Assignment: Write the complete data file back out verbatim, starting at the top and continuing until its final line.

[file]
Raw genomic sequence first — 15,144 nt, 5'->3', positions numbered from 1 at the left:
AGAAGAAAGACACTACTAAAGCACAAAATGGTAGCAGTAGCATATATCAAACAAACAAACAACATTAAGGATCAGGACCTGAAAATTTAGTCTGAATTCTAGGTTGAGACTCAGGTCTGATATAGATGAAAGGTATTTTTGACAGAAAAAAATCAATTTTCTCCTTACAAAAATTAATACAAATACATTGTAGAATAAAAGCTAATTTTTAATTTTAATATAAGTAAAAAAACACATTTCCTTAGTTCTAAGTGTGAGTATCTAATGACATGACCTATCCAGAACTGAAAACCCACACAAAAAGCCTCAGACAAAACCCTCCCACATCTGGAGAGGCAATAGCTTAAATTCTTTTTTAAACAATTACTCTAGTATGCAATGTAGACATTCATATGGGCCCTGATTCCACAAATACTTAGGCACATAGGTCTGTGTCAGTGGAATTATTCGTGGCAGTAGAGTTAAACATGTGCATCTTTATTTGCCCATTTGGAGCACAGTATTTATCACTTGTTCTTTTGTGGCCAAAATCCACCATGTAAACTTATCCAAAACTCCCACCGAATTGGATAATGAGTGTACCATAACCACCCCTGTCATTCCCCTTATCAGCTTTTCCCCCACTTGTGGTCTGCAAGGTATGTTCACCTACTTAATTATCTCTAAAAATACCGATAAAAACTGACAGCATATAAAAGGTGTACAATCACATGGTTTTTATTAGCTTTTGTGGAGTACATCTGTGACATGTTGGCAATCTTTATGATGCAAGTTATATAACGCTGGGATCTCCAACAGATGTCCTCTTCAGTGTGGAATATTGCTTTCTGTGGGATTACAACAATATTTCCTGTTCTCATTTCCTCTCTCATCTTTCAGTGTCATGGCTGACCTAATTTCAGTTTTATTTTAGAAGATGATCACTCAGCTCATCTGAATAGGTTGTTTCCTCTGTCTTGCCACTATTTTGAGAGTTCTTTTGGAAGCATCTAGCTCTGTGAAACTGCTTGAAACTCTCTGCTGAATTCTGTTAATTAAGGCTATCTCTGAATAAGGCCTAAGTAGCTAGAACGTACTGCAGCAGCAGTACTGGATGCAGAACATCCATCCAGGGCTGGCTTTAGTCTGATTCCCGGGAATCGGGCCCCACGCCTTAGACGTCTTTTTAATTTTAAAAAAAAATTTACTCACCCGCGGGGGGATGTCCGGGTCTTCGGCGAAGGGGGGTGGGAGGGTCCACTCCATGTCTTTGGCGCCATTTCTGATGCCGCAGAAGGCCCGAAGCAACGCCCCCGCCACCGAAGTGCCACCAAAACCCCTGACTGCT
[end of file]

Raw genomic sequence first — 15,144 nt, 5'->3', positions numbered from 1 at the left:
AGAAGAAAGACACTACTAAAGCACAAAATGGTAGCAGTAGCATATATCAAACAAACAAACAACATTAAGGATCAGGACCTGAAAATTTAGTCTGAATTCTAGGTTGAGACTCAGGTCTGATATAGATGAAAGGTATTTTTGACAGAAAAAAATCAATTTTCTCCTTACAAAAATTAATACAAATACATTGTAGAATAAAAGCTAATTTTTAATTTTAATATAAGTAAAAAAACACATTTCCTTAGTTCTAAGTGTGAGTATCTAATGACATGACCTATCCAGAACTGAAAACCCACACAAAAAGCCTCAGACAAAACCCTCCCACATCTGGAGAGGCAATAGCTTAAATTCTTTTTTAAACAATTACTCTAGTATGCAATGTAGACATTCATATGGGCCCTGATTCCACAAATACTTAGGCACATAGGTCTGTGTCAGTGGAATTATTCGTGGCAGTAGAGTTAAACATGTGCATCTTTATTTGCCCATTTGGAGCACAGTATTTATCACTTGTTCTTTTGTGGCCAAAATCCACCATGTAAACTTATCCAAAACTCCCACCGAATTGGATAATGAGTGTACCATAACCACCCCTGTCATTCCCCTTATCAGCTTTTCCCCCACTTGTGGTCTGCAAGGTATGTTCACCTACTTAATTATCTCTAAAAATACCGATAAAAACTGACAGCATATAAAAGGTGTACAATCACATGGTTTTTATTAGCTTTTGTGGAGTACATCTGTGACATGTTGGCAATCTTTATGATGCAAGTTATATAACGCTGGGATCTCCAACAGATGTCCTCTTCAGTGTGGAATATTGCTTTCTGTGGGATTACAACAATATTTCCTGTTCTCATTTCCTCTCTCATCTTTCAGTGTCATGGCTGACCTAATTTCAGTTTTATTTTAGAAGATGATCACTCAGCTCATCTGAATAGGTTGTTTCCTCTGTCTTGCCACTATTTTGAGAGTTCTTTTGGAAGCATCTAGCTCTGTGAAACTGCTTGAAACTCTCTGCTGAATTCTGTTAATTAAGGCTATCTCTGAATAAGGCCTAAGTAGCTAGAACGTACTGCAGCAGCAGTACTGGATGCAGAACATCCATCCAGGGCTGGCTTTAGTCTGATTCCCGGGAATCGGGCCCCACGCCTTAGACGTCTTTTTAATTTTAAAAAAAAATTTACTCACCCGCGGGGGGATGTCCGGGTCTTCGGCGAAGGGGGGTGGGAGGGTCCACTCCATGTCTTTGGCGCCATTTCTGATGCCGCAGAAGGCCCGAAGCAACGCCCCCGCCACCGAAGTGCCACCAAAACCCCTGACTGCT